Auction News

Will this historic Hebrew Bible hit $7 million estimate? 


Shem Tov Bible
Image courtesy of Sotheby's

The Shem Tov Hebrew Bible will be sold at the end of this month. Sotheby’s in New York have put an estimate of $5 million to $7 million on the 14th century book.

The document was written in 1312 by Rabbi Shem Tov Ibn Gaon at Soria in Castille, Spain. 

It is an important relic of the Golden Age of Spain, a period when Jewish, Christian and Islamic traditions coexisted. 

Shaul Sedler-Feller, senior Judaica specialist for Sotheby’s, told Fine Books and Collections: “The Shem Tov Bible has long been recognized as a tour de force of biblical and kabbalistic scholarship and constitutes a monument to the medieval Spanish tradition of Hebrew bible illumination. 

“There is a compelling mystique to this manuscript, deriving not only from its history and beauty but from the kabbalistic mysteries preserved within.”

The beauty of the Shem Tov Bible is equal to the religious importance of its text.

The text of the book is important. It is a direct link to the lost Codex Hilleli, a circa-AD 600 document that is believed to be the most direct transmission of the Hebrew Bible. 

Its author added kabbalistic (a Jewish mystical tradition) elements to his document, including one of only four surviving complete copies of the Sefer Tagei text.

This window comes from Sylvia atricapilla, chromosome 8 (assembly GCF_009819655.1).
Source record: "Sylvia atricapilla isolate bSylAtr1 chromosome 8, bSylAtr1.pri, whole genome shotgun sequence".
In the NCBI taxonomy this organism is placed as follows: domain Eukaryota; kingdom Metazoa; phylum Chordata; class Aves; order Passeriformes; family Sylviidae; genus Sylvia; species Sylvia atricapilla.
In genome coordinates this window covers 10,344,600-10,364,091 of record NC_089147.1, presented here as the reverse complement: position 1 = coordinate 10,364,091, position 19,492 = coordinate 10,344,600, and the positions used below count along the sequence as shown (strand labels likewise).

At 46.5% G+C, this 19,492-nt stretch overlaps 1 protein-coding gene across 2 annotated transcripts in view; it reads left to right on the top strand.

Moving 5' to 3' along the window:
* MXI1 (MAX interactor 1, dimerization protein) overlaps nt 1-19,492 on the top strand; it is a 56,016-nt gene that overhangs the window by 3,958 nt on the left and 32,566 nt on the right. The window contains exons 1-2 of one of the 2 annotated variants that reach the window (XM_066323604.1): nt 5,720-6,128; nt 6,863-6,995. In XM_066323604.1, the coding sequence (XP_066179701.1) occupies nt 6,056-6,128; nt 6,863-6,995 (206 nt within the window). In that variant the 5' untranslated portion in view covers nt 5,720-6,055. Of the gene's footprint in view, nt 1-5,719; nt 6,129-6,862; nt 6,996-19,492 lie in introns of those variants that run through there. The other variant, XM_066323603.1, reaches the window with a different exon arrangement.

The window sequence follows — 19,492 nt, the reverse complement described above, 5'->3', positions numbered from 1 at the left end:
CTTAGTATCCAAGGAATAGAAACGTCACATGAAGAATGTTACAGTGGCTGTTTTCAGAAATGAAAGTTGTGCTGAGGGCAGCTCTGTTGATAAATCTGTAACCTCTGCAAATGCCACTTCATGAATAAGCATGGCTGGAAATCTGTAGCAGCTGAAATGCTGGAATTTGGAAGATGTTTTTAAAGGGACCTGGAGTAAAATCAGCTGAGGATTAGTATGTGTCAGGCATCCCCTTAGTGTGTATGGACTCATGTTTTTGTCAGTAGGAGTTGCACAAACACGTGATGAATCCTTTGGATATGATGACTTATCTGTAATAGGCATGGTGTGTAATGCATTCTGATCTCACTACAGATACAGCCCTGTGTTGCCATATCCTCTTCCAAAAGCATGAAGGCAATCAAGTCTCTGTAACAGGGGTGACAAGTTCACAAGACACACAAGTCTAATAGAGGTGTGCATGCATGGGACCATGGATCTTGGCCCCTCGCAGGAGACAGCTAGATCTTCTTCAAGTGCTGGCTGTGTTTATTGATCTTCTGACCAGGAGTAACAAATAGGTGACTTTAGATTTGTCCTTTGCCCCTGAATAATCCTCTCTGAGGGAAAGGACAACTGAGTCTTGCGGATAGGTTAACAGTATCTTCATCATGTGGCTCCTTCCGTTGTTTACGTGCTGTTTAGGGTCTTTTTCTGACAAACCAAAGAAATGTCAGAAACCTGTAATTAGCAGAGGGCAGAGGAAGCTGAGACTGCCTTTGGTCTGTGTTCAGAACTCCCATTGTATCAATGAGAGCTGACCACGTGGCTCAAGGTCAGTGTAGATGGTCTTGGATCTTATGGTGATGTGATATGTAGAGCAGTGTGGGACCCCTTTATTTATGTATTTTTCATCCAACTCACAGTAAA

The book last sold in 1984. It realised $825,000, a record at the time for a Hebrew manuscript. 

O that occasion it was sold as part of the David Sassoon collection, probably the most important collection of Hebrew manuscripts in the world. 

Rabbi Shem Tov created the Bible for personal use and it travelled to Egypt then (modern) Iraq. It was in the Seror family collection during the 19th century, and David Sassoon bought it in 1909.   

The Bible’s text is enhanced with incredibly skilled and intricate scribal work throughout, including illumination that celebrates Jewish, Islamic and Christian artistic traditions from the mediaeval period. 

Religious texts are among some of the most valuable books in history. They are often bought by (or for) national collections. Last year, the Codex Sassoon, a Hebrew Bible, realised $38.1 million at auction and was given to the Museum of the Jewish People. 

The British Library bought the Sherborne Missal in 2001 for over $21 million. 

Older manuscripts, often made of long-lasting animal-based materials like vellum or parchment can last surprisingly well. Although the innovations of paper production massively increased access to the written word, few modern documents have the same durability.

The Shem Tov Bible will be shown at Sotheby’s, New York before its sale on June 27. 

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